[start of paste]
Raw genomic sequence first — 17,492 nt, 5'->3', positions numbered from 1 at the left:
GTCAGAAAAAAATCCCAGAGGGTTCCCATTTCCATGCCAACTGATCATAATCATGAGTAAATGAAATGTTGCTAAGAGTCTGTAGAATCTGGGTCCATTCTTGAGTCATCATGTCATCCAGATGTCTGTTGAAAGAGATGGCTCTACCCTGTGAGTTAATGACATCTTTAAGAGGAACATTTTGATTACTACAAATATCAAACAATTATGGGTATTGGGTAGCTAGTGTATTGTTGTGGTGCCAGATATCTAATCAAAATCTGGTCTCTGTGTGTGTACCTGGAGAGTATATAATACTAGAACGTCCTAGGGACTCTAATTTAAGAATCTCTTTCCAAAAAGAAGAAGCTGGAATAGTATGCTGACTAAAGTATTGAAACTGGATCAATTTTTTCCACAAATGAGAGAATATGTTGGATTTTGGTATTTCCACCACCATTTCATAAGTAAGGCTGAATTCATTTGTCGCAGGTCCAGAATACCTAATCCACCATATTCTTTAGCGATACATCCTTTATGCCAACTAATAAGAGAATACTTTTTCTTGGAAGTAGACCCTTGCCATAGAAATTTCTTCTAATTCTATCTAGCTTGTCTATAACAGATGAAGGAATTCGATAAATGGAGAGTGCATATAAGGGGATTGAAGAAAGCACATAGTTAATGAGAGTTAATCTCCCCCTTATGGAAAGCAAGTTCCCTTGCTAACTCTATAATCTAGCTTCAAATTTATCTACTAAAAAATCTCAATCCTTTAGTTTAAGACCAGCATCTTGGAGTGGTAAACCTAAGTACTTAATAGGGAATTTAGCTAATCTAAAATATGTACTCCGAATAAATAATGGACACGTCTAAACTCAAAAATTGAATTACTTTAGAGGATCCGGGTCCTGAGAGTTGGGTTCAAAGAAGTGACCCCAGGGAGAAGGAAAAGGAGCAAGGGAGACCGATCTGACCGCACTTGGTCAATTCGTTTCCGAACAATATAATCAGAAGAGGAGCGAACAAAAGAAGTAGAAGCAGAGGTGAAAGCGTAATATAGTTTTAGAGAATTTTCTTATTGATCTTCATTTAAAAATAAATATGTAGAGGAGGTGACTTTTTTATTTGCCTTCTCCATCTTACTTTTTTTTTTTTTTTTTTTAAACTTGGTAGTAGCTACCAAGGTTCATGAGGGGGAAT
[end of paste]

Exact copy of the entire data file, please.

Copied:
Raw genomic sequence first — 17,492 nt, 5'->3', positions numbered from 1 at the left:
GTCAGAAAAAAATCCCAGAGGGTTCCCATTTCCATGCCAACTGATCATAATCATGAGTAAATGAAATGTTGCTAAGAGTCTGTAGAATCTGGGTCCATTCTTGAGTCATCATGTCATCCAGATGTCTGTTGAAAGAGATGGCTCTACCCTGTGAGTTAATGACATCTTTAAGAGGAACATTTTGATTACTACAAATATCAAACAATTATGGGTATTGGGTAGCTAGTGTATTGTTGTGGTGCCAGATATCTAATCAAAATCTGGTCTCTGTGTGTGTACCTGGAGAGTATATAATACTAGAACGTCCTAGGGACTCTAATTTAAGAATCTCTTTCCAAAAAGAAGAAGCTGGAATAGTATGCTGACTAAAGTATTGAAACTGGATCAATTTTTTCCACAAATGAGAGAATATGTTGGATTTTGGTATTTCCACCACCATTTCATAAGTAAGGCTGAATTCATTTGTCGCAGGTCCAGAATACCTAATCCACCATATTCTTTAGCGATACATCCTTTATGCCAACTAATAAGAGAATACTTTTTCTTGGAAGTAGACCCTTGCCATAGAAATTTCTTCTAATTCTATCTAGCTTGTCTATAACAGATGAAGGAATTCGATAAATGGAGAGTGCATATAAGGGGATTGAAGAAAGCACATAGTTAATGAGAGTTAATCTCCCCCTTATGGAAAGCAAGTTCCCTTGCTAACTCTATAATCTAGCTTCAAATTTATCTACTAAAAAATCTCAATCCTTTAGTTTAAGACCAGCATCTTGGAGTGGTAAACCTAAGTACTTAATAGGGAATTTAGCTAATCTAAAATATGTACTCCGAATAAATAATGGACACGTCTAAACTCAAAAATTGAATTACTTTAGAGGATCCGGGTCCTGAGAGTTGGGTTCAAAGAAGTGACCCCAGGGAGAAGGAAAAGGAGCAAGGGAGACCGATCTGACCGCACTTGGTCAATTCGTTTCCGAACAATATAATCAGAAGAGGAGCGAACAAAAGAAGTAGAAGCAGAGGTGAAAGCGTAATATAGTTTTAGAGAATTTTCTTATTGATCTTCATTTAAAAATAAATATGTAGAGGAGGTGACTTTTTTATTTGCCTTCTCCATCTTACTTTTTTTTTTTTTTTTTTTAAACTTGGTAGTAGCTACCAAGGTTCATGAGGGGGAAT